Canada ’74 and Druckenmiller ’75 on the Economy (CNBC)

Investor Stanley Druckenmiller ’75 and educator Geoffrey Canada ’74 took their warnings about the economy to the airwaves recently when they appeared on CNBC with Maria Bartiromo. Their appearance follows a recent Wall Street Journal op ed piece published by the two Bowdoin graduates (along with former Federal Reserve governor Kevin Warsh) in which they warned of “unsustainable government spending.” (And don’t forget to check out Stan Druckenmiller’s tie!)

2 comments to Canada ’74 and Druckenmiller ’75 on the Economy (CNBC)

  • Lisa McElaney '77

    Agreement across political dividing lines is always a delight to see. So are polar bears on neckties!

    Still, certain threads in the fabric of the Canada, Druckenmiller and Warsh argument are being under-discussed in the blogosphere. Understandably perhaps, for the sake of rare harmony.

    Stan Druckenmiller is bold to suggest on a television outlet watched frequently by “the 1%” that there should be means testing to determine who should receive entitlement benefits. From the mouths of others – long time advocates for social justice, for instance – such a suggestion is often decried as socialism. That the CNBC host didn’t hone in on Druckenmiller’s pragmatic suggestion indicates to me that audiences hear what they want to hear. In this case, the message many will take away is that the federal government needs to stop spending, period. Yet, what I like to think Canada, et al. are saying is that savings in entitlement spending must be redirected post haste toward less expensive investments in public health, early childhood, scientific research, innovative technologies and other essential boosters of sustainable wealth and well-being.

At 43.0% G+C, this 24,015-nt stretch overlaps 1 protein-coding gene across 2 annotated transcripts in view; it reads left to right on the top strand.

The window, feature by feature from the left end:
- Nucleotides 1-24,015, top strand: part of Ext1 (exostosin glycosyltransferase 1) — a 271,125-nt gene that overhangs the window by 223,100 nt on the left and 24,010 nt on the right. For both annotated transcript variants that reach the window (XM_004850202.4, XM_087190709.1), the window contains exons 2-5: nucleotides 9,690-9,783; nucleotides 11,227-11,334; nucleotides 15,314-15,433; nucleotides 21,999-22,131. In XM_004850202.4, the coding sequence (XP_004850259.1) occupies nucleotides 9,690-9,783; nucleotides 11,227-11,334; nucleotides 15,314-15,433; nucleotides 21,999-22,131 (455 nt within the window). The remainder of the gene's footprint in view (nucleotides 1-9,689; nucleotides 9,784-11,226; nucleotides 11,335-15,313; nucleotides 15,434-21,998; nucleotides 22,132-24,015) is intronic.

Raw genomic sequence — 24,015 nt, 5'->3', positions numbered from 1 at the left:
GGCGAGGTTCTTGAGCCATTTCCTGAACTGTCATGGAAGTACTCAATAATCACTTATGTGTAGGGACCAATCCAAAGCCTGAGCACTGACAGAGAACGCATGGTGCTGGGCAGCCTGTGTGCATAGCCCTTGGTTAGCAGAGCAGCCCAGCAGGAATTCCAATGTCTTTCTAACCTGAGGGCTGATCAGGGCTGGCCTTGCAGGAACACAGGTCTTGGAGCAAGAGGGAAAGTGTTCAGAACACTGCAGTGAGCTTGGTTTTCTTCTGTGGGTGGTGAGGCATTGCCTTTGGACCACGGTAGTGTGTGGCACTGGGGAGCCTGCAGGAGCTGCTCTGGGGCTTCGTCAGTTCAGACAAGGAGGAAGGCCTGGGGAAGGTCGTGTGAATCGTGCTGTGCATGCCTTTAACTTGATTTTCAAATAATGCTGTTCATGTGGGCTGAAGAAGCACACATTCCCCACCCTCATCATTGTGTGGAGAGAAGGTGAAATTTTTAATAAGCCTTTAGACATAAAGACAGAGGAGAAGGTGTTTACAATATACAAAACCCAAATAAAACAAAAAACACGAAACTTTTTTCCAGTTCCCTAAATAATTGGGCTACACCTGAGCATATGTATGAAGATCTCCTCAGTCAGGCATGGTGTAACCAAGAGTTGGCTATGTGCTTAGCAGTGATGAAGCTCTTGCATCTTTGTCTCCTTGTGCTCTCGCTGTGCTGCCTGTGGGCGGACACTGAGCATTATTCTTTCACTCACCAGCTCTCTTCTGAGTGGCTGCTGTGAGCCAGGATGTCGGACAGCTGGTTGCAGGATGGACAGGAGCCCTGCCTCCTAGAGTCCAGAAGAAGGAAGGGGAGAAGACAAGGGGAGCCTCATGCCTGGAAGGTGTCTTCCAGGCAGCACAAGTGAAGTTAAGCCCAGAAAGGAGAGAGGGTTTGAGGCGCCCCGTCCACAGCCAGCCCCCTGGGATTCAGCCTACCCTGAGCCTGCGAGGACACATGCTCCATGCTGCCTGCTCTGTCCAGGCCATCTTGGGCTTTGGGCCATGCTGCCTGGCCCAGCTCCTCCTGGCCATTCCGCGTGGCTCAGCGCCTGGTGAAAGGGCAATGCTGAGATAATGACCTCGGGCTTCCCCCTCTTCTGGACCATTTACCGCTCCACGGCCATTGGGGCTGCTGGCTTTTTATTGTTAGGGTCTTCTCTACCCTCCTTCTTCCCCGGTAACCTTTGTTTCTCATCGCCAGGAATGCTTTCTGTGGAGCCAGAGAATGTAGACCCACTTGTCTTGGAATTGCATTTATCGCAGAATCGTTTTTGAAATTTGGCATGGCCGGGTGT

It would be great if audiences could hold two truths simultaneously: 1) that federal spending on entitlements needs to be addressed fairly and 2) that failure to fund prevention and innovation today may be putting the next generation at risk just as much over spending on this generation’s Social Security and Medicare.

  • Well said Lisa. Your critique requires subtle and nuanced thinking; designs that media outlets find a hassle to encourage. I find myself watching CSPAN quite a bit because of that. I’m proud to have whatever minor association with two thinkers who were willing to move forward together as they did – Canada and Druckenmiller. It really is the coming together of two “camps” that could fund, inspire, and drive many financial and social action campaigns with unity. 1% folks are are interested as any other group in developing the minds and futures of inner-city folks. And responsible activities like Canada know that facilitation of growth and creativity require money making incentives.

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